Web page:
The employment market, at present, finds itself in a ghastly position. From copiously modified curricula vitae to wild heaps of job specification criteria, the ability to employ is being drowned by this torrent in pusillanimous bureaucracy. This is characteristic not only of England, nor Christendom, but the entire global employment market in developed states. The question to ask is: for what purpose? Superficially, it would be safe to assume to find the best candidate. But what is a good candidate? We shall answer these questions in the course of our discourse.
This is a radical problem as it concerns not only the happiness of the individual, but also the wealth of our kingdom.
In short, the chief problem of employment at present is it assumes actuality and potentiality to be one and the same. That to be competent, you must be working simultaneously, that you must have experience in the profession or a certain qualification. What Megarian sophistry! For, as with all work and leisure, the limit lies in each individual’s will power. Let us begin by addressing the first folly.
The first problem in employment is assuming working per se to equate to capacity to work. This is the same to say a builder is only ever a builder when he is building: say a house; or a politician is only a politician when physically he sits in the House of Commons. This assumes actuality and potentiality to be the same, and so it would be false to imagine when a builder is resting, he is no more a builder; or when a politician is on holiday, he is no more a politician. This assumption has stood an obstacle to many seeking work with the skills necessary to complete their particular work, and in so doing, dragged misery onto the individual and our political economy.
The second problem in employment is assuming previous experience to equate to present competence. That is to say, if a man was a builder in the past, he has the capacity to build in the present; or if a politician sat on a borough council, he now has the capacity to be a Member of Parliament. From a certain light, this is true. Assuming the builder, or politician, is competent in their past experience — rather than a former incompetent builder or politician — then in the present, when he actualises his potential, then he may be said to have capacity in building or governing and be a competent builder or politician. However, simply working as a builder or politician is no guarantee of future capacity. In the same way an apple tree has been an apple tree does not mean it will yield good fruit. And so former employment in an identical, or similar trade, is no guarantee of present or future capacity.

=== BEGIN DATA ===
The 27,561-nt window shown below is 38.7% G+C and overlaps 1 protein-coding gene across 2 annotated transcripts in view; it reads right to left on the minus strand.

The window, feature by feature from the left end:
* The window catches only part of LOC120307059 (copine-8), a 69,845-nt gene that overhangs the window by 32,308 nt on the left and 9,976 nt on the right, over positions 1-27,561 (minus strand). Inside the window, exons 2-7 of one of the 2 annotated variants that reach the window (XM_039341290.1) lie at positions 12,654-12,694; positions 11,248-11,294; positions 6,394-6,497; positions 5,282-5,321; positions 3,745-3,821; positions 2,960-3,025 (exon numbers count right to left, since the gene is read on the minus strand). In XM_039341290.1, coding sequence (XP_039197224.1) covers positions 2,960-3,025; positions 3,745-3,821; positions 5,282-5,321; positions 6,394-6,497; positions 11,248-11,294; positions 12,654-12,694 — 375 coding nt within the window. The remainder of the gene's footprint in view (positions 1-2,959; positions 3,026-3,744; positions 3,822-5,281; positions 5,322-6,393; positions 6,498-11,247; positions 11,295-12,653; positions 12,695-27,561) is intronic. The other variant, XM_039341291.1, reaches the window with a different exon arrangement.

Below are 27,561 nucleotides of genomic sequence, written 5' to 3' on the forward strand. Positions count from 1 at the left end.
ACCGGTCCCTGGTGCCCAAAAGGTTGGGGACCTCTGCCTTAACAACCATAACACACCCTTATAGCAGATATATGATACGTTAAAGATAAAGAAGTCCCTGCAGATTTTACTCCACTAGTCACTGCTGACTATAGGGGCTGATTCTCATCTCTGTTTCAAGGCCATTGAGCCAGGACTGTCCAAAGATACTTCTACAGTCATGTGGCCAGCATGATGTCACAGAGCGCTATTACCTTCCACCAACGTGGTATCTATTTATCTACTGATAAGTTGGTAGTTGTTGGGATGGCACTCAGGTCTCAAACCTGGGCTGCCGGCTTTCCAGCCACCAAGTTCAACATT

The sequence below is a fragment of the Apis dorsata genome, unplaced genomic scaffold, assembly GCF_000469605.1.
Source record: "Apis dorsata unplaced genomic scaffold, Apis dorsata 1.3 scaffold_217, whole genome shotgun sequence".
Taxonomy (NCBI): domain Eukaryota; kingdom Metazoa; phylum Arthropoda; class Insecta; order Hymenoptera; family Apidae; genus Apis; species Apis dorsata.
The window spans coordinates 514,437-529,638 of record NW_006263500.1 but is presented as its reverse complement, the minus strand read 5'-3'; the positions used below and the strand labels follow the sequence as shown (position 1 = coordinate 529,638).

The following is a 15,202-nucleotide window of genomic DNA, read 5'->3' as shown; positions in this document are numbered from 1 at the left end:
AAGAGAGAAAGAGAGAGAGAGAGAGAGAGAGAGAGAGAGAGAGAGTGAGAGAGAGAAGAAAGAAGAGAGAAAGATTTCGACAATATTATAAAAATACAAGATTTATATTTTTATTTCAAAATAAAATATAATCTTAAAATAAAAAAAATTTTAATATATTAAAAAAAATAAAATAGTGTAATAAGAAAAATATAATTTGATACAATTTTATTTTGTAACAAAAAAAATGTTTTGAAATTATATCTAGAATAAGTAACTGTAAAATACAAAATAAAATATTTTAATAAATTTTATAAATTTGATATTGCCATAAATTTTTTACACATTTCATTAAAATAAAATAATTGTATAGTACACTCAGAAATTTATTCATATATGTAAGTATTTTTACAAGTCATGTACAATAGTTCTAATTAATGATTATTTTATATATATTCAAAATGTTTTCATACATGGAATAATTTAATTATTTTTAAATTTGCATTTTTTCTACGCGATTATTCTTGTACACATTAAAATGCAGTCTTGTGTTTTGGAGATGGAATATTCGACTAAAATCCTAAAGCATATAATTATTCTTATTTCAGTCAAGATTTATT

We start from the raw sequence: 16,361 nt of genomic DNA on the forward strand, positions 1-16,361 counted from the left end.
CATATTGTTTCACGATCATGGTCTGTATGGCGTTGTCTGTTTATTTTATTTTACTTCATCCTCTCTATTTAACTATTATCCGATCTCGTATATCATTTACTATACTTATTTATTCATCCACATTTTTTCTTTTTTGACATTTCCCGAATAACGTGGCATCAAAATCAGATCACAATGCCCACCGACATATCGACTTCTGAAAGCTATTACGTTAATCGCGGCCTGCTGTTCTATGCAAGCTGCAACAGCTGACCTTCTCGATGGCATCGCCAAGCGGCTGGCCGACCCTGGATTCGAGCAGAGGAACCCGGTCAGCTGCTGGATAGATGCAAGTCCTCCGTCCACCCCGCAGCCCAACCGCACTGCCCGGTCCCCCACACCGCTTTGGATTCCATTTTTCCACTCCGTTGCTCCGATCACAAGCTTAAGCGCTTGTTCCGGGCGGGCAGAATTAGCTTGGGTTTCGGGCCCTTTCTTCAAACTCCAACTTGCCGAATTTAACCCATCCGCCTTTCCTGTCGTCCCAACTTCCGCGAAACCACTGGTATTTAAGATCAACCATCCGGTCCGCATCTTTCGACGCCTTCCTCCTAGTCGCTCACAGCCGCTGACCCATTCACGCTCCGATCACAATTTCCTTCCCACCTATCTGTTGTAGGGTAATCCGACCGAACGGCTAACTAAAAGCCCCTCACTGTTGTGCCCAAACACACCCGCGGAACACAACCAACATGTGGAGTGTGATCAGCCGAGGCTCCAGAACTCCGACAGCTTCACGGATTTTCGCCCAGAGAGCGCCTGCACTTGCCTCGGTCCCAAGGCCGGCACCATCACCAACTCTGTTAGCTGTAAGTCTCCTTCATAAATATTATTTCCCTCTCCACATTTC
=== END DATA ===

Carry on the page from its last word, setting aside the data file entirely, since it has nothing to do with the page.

The third problem in employment is assuming a qualification is a mark of capacity for work. That is, to be a builder, a builder require a certificate; or to be a politician, a politician requires a degree in Philosophy, Politics and Economics. This is, perhaps, the greatest problem of modern employment. Nigh everywhere, on every application form, there is dependence on the applicant to have a qualification; with questions of the like of ‘What degree do you have?’, ‘What were your A Level subjects?’ or ‘How many GCSEs do you have?’. And yet, the answers to these questions say nothing of a builder’s or politician’s competence to be a builder or politician. In thought, perhaps this is so. Yet in being, this depends on the actualisation of a builder building a house, or a politician keeping the peace and defending the realm. This reliance on qualification ignores the natural skills found amongst men, or the self tuition they teach themselves, which puts them in positions better suited to building or governing. In the parable, this problem is choosing the man with the toga and ring over the competent man. When it comes to building a house, it is the skilled builder, rather than the qualified builder, who will build the better house, and the skilled politician, rather than the qualified politician, who will better govern the realm. Therefore, qualification fails to guarantee the capacity of an individual to do his work.
To assume, unless a combination of being is seen from a certain light, is to lie. Only the actualisation of potentiality will prove the capacity of builders to build and politicians to govern. It is clear assuming actuality is potentiality is a violent folly which undermines individual happiness and national prosperity. It is by meeting candidates in the flesh and applying them to work that an employer will see the true capacity of the employee. This has been the means by which earlier kings chose their governments and earlier builders chose their workmen. It is by following this example that a truthful and successful employment system comes about. It is by sticking the mind to ideological fancy that prosperity and happiness crumbles.